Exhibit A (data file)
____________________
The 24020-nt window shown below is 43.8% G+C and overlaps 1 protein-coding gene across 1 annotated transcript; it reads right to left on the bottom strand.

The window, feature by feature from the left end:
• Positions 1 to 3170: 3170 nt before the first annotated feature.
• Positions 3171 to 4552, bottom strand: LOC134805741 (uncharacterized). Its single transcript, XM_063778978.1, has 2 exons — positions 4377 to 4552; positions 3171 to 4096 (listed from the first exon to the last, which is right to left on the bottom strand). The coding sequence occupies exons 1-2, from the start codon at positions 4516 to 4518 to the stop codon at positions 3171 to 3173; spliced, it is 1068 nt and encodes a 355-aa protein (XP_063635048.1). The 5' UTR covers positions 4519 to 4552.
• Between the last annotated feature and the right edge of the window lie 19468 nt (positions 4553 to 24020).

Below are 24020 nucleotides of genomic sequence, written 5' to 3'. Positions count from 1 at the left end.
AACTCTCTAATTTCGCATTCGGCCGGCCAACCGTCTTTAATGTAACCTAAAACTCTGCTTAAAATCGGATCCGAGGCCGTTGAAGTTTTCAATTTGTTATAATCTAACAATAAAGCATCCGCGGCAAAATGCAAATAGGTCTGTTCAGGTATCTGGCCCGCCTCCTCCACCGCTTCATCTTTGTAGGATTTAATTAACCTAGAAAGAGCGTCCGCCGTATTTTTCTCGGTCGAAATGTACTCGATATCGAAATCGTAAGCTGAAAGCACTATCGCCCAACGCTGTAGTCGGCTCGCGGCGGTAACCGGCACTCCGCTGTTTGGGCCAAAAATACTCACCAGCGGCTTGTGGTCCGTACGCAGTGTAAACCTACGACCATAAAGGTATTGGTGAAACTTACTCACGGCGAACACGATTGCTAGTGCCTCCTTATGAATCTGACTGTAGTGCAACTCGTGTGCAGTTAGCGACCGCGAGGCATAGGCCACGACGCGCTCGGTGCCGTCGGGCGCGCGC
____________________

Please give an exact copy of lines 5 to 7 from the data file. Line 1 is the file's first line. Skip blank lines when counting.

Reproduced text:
• Between the last annotated feature and the right edge of the window lie 19468 nt (positions 4553 to 24020).

Below are 24020 nucleotides of genomic sequence, written 5' to 3'. Positions count from 1 at the left end.
AACTCTCTAATTTCGCATTCGGCCGGCCAACCGTCTTTAATGTAACCTAAAACTCTGCTTAAAATCGGATCCGAGGCCGTTGAAGTTTTCAATTTGTTATAATCTAACAATAAAGCATCCGCGGCAAAATGCAAATAGGTCTGTTCAGGTATCTGGCCCGCCTCCTCCACCGCTTCATCTTTGTAGGATTTAATTAACCTAGAAAGAGCGTCCGCCGTATTTTTCTCGGTCGAAATGTACTCGATATCGAAATCGTAAGCTGAAAGCACTATCGCCCAACGCTGTAGTCGGCTCGCGGCGGTAACCGGCACTCCGCTGTTTGGGCCAAAAATACTCACCAGCGGCTTGTGGTCCGTACGCAGTGTAAACCTACGACCATAAAGGTATTGGTGAAACTTACTCACGGCGAACACGATTGCTAGTGCCTCCTTATGAATCTGACTGTAGTGCAACTCGTGTGCAGTTAGCGACCGCGAGGCATAGGCCACGACGCGCTCGGTGCCGTCGGGCGCGCGC